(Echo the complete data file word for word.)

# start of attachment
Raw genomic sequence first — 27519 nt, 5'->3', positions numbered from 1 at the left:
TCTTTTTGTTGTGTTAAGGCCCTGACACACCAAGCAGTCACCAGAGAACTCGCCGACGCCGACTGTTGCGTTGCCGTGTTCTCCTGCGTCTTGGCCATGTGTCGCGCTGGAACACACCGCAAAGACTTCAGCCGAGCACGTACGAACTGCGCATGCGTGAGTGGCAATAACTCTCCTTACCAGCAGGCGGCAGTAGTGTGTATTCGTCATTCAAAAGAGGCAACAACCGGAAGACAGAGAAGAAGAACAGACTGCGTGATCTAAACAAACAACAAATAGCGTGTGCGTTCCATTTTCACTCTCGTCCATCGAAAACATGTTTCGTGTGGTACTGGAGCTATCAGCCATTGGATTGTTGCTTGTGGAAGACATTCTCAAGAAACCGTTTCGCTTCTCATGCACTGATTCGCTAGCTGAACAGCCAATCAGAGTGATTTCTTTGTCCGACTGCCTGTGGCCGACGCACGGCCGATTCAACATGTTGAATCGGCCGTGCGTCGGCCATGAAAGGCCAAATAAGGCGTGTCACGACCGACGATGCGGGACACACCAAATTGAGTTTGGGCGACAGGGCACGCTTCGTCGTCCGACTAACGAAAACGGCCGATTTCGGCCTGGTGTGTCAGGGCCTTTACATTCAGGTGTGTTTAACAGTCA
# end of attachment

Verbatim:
Raw genomic sequence first — 27519 nt, 5'->3', positions numbered from 1 at the left:
TCTTTTTGTTGTGTTAAGGCCCTGACACACCAAGCAGTCACCAGAGAACTCGCCGACGCCGACTGTTGCGTTGCCGTGTTCTCCTGCGTCTTGGCCATGTGTCGCGCTGGAACACACCGCAAAGACTTCAGCCGAGCACGTACGAACTGCGCATGCGTGAGTGGCAATAACTCTCCTTACCAGCAGGCGGCAGTAGTGTGTATTCGTCATTCAAAAGAGGCAACAACCGGAAGACAGAGAAGAAGAACAGACTGCGTGATCTAAACAAACAACAAATAGCGTGTGCGTTCCATTTTCACTCTCGTCCATCGAAAACATGTTTCGTGTGGTACTGGAGCTATCAGCCATTGGATTGTTGCTTGTGGAAGACATTCTCAAGAAACCGTTTCGCTTCTCATGCACTGATTCGCTAGCTGAACAGCCAATCAGAGTGATTTCTTTGTCCGACTGCCTGTGGCCGACGCACGGCCGATTCAACATGTTGAATCGGCCGTGCGTCGGCCATGAAAGGCCAAATAAGGCGTGTCACGACCGACGATGCGGGACACACCAAATTGAGTTTGGGCGACAGGGCACGCTTCGTCGTCCGACTAACGAAAACGGCCGATTTCGGCCTGGTGTGTCAGGGCCTTTACATTCAGGTGTGTTTAACAGTCA